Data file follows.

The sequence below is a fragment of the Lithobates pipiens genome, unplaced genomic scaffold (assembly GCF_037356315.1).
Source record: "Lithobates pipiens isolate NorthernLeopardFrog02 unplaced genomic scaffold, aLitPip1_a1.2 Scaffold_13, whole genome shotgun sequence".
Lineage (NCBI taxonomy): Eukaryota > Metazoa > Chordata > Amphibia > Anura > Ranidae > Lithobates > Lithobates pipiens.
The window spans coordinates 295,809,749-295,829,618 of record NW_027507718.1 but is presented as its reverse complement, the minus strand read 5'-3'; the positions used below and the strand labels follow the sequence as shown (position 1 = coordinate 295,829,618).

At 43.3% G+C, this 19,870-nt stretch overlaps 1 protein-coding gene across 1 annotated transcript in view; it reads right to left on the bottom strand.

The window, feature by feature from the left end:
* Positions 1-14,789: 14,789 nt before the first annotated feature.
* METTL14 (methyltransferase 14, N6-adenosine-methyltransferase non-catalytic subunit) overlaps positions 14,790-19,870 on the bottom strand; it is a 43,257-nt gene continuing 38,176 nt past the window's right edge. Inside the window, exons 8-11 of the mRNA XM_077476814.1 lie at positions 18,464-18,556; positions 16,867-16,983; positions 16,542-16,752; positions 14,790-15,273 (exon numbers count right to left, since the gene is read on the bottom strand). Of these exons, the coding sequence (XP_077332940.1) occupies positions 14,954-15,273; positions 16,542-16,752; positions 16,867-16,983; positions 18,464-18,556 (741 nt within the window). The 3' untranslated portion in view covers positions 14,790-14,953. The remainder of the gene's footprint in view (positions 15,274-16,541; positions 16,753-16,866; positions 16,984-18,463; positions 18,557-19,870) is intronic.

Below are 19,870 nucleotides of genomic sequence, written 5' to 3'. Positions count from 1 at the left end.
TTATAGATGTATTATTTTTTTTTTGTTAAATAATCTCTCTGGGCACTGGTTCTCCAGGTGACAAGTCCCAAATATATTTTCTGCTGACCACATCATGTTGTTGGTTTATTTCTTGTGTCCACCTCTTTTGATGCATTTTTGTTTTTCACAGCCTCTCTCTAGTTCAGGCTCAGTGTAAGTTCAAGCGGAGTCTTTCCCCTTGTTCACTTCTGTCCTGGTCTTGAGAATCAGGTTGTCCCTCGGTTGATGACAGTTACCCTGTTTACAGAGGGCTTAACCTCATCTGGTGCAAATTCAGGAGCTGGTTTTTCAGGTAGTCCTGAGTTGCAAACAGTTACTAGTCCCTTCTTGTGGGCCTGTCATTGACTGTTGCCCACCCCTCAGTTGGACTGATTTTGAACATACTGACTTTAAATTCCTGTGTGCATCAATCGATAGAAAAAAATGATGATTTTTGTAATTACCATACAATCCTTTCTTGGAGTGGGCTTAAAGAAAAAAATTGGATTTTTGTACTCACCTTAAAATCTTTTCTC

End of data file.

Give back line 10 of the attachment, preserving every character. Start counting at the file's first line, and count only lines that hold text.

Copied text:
TTATAGATGTATTATTTTTTTTTTGTTAAATAATCTCTCTGGGCACTGGTTCTCCAGGTGACAAGTCCCAAATATATTTTCTGCTGACCACATCATGTTGTTGGTTTATTTCTTGTGTCCACCTCTTTTGATGCATTTTTGTTTTTCACAGCCTCTCTCTAGTTCAGGCTCAGTGTAAGTTCAAGCGGAGTCTTTCCCCTTGTTCACTTCTGTCCTGGTCTTGAGAATCAGGTTGTCCCTCGGTTGATGACAGTTACCCTGTTTACAGAGGGCTTAACCTCATCTGGTGCAAATTCAGGAGCTGGTTTTTCAGGTAGTCCTGAGTTGCAAACAGTTACTAGTCCCTTCTTGTGGGCCTGTCATTGACTGTTGCCCACCCCTCAGTTGGACTGATTTTGAACATACTGACTTTAAATTCCTGTGTGCATCAATCGATAGAAAAAAATGATGATTTTTGTAATTACCATACAATCCTTTCTTGGAGTGGGCTTAAAGAAAAAAATTGGATTTTTGTACTCACCTTAAAATCTTTTCTC